What is it ? : Its a book by Jonny Nexus, and although I never received a review copy (which I have done with everything I've reviewed in the past, but then again, Jonny was asking for people who wanted review copies and I never got in touch with him) originally RPGGamer.org was somewhat based on Jonny's Critical Miss website (the Last Words section of the site especially), so I felt somewhat indebted to him for being the spiritual grandfather of the site and wanted to review the book to add (in a very small way) to the publicity for it.
The back blurb on the book reads
A ten-thousand-year quest is about to be completed. Prophecies will be fulfilled, ancient riddles answered, legendary evils bested, and the nature of the universe revealed. All that's needed is a band of mighty heroes to do the completing. Unfortunately for the locals, some of the gods have taken a personal interest in the chronicle of these heroes' adventures. Now they are each guiding one of the characters towards the conclusion of their epic journey. That is, when they're not squabbling, backstabbing each other, blowing things up by accident, refusing to play by the rules, and turning the AllFather's creation into a mess of petty arguments, fantasy clich?, gratuitous combat and unnecessary dice-rolls.
If you thought your games group couldn't be any worse, Game Night shows just how bad things can get when a bunch of unruly deities decide they want to play. And may the heavens help us all.
Basically, its a book about a bunch of gods sitting around a table manipulating the lives of mortals in one of the dimensions that the head god (the AllFather) has created, this manipulation is done in the style of a Role Playing Game, right down to the rolling of dice, the rules lawyering, the take backs and the bitching that playing an RPG involves.
High Points :
Well to put it simply, its funny stuff, the idea of Gods playing an RPG really grew on me as the book went on, the situations caused in the player character (the Mortals) as the Gods take back what they've said, discover that they've been taken literally, etc is really laugh out loud funny (eg. When one of the gods throws a strop about their character not doing something because they never said they were doing it, they act childish, and complain that they've never said their character has been going to the toilet either so they're going to go now. Then in the game the character suddenly finds himself urinating in front of the person they were talking to, totally unable to understand why they decided to do it. Less funny when I write it out, but the set up and description are totally spot on). The plot line of the adventure the "mortals" are involved in is actually pretty good too, I really found myself getting into it.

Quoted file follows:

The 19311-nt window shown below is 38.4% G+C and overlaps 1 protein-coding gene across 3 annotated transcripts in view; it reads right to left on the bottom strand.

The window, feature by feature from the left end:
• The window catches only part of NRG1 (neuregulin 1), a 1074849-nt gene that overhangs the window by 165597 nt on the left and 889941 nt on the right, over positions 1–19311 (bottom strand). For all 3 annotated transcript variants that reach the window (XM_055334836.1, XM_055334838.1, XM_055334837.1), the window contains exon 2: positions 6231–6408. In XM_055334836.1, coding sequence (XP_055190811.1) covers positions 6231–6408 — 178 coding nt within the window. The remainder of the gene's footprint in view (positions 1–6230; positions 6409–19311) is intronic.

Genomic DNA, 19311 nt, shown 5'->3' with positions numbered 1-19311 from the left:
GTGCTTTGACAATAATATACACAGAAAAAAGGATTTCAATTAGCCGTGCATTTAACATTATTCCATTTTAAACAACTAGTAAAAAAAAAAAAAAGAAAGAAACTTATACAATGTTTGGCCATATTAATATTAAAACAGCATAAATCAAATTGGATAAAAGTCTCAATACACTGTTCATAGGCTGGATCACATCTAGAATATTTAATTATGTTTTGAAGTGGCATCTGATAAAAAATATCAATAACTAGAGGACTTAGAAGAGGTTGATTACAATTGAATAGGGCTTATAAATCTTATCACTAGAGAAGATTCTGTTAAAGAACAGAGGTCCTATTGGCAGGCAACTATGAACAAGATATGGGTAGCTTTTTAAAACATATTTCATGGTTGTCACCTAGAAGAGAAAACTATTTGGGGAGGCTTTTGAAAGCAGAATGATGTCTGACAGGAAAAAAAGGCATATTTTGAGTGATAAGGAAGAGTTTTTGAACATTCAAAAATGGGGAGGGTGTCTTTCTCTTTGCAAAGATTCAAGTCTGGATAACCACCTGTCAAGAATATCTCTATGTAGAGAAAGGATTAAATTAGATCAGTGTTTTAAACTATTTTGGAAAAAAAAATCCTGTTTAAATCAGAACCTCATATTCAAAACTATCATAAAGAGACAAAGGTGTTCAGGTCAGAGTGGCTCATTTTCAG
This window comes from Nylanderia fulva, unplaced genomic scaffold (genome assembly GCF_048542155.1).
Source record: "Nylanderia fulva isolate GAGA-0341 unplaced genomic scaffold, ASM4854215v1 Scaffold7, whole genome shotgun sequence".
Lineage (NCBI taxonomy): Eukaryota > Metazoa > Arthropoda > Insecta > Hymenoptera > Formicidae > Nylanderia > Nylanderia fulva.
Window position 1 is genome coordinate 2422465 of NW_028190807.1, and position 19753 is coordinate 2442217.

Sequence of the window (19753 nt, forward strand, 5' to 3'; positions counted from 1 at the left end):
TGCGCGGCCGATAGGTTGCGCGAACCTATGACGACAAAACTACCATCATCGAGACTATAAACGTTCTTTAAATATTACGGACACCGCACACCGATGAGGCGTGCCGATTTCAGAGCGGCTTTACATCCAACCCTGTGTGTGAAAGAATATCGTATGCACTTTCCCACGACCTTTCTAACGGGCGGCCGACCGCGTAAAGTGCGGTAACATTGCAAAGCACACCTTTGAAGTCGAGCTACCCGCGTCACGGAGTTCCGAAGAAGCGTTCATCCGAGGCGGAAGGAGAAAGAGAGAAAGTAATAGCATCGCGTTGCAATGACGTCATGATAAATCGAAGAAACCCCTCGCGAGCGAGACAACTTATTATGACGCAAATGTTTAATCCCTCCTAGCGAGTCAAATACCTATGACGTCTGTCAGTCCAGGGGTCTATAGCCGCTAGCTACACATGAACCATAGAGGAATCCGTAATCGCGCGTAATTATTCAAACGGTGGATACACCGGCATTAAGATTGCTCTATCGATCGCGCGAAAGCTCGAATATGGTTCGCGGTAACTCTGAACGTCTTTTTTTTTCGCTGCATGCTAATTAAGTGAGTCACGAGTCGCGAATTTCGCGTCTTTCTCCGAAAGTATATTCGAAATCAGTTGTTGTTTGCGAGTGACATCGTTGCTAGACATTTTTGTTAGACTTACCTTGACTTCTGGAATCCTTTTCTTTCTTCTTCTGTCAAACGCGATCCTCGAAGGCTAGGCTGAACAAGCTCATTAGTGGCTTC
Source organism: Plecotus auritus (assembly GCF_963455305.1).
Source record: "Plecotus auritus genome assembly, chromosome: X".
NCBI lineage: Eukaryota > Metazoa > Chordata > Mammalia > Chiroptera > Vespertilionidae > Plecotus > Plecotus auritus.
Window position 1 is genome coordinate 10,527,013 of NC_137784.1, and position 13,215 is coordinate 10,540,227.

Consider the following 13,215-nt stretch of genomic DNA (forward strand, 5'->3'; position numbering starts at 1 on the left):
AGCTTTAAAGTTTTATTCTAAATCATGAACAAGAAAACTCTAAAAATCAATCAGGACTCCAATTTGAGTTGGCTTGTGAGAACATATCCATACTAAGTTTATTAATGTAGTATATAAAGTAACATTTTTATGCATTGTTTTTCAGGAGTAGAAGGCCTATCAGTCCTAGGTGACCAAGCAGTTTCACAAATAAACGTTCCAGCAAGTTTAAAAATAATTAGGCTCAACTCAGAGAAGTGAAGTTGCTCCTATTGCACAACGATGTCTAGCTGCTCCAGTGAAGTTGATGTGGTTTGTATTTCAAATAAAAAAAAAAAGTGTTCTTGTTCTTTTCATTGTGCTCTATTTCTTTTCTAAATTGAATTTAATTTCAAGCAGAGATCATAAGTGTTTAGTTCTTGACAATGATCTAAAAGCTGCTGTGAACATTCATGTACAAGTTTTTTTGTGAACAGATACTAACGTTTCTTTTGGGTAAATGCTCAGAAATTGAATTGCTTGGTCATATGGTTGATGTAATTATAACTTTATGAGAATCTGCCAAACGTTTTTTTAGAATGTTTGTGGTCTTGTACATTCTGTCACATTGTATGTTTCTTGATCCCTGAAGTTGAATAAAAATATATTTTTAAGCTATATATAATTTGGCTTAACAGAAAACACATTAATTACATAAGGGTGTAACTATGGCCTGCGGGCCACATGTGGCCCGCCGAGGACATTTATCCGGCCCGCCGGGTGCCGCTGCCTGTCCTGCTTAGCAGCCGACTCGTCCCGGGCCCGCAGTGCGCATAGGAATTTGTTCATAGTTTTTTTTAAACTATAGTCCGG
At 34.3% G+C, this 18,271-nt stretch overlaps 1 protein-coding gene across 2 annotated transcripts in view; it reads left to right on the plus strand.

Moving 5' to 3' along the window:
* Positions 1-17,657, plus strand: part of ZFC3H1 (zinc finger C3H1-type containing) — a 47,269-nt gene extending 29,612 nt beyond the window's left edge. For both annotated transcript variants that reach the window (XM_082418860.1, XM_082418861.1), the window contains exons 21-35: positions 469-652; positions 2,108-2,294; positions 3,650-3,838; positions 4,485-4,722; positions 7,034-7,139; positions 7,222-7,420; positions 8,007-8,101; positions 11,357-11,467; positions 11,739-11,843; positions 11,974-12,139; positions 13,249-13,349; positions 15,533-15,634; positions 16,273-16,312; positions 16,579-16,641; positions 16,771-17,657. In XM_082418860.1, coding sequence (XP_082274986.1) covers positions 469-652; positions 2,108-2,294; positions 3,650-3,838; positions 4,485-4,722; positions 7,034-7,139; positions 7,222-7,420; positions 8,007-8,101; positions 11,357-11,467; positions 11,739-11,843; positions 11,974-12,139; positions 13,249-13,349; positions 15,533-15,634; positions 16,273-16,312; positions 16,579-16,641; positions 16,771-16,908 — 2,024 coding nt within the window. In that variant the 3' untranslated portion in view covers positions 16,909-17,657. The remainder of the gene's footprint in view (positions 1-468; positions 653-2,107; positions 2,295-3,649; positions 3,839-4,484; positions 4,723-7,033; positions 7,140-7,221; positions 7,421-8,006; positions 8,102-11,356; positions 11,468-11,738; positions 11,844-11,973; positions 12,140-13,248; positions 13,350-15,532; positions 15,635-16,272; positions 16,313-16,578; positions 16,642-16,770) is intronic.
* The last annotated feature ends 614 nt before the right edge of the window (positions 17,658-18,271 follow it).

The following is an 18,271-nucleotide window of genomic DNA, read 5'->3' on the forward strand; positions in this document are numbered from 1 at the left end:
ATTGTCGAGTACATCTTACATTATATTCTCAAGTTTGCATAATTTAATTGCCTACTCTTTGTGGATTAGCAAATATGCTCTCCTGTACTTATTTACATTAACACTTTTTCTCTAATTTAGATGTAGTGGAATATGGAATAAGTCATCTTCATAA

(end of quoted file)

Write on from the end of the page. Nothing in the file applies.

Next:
Low Points :
Well, I found it difficult to get into at first, it swaps between the mortals and the gods several times per page, often swapping every paragraph, which I found to be distracting and made it difficult at first to get into either of the two storylines or settings. Although it hits its stride later on, and I actually became somewhat connected with most of the characters (difficult with it making a fairly large cast for such a short novel with 5 gods and 4 mortals). The characters are fairly stereotypical, but maybe not chosen particularly well, "the sleeper" for example was a perfect example of a player I could recognise and name from my current RPG group, but apart from him sleeping, being disoriented and mainly just saying "I follow him", he prove to add little to the narrative (in fact I thought there were missed opportunities with that character, the movie Gamers handles it especially well with the player who turns up late having a character which zombies around with the rest of the party, sometimes disappears when forgotten about, and then when he turns up, bursts into life and saves the day).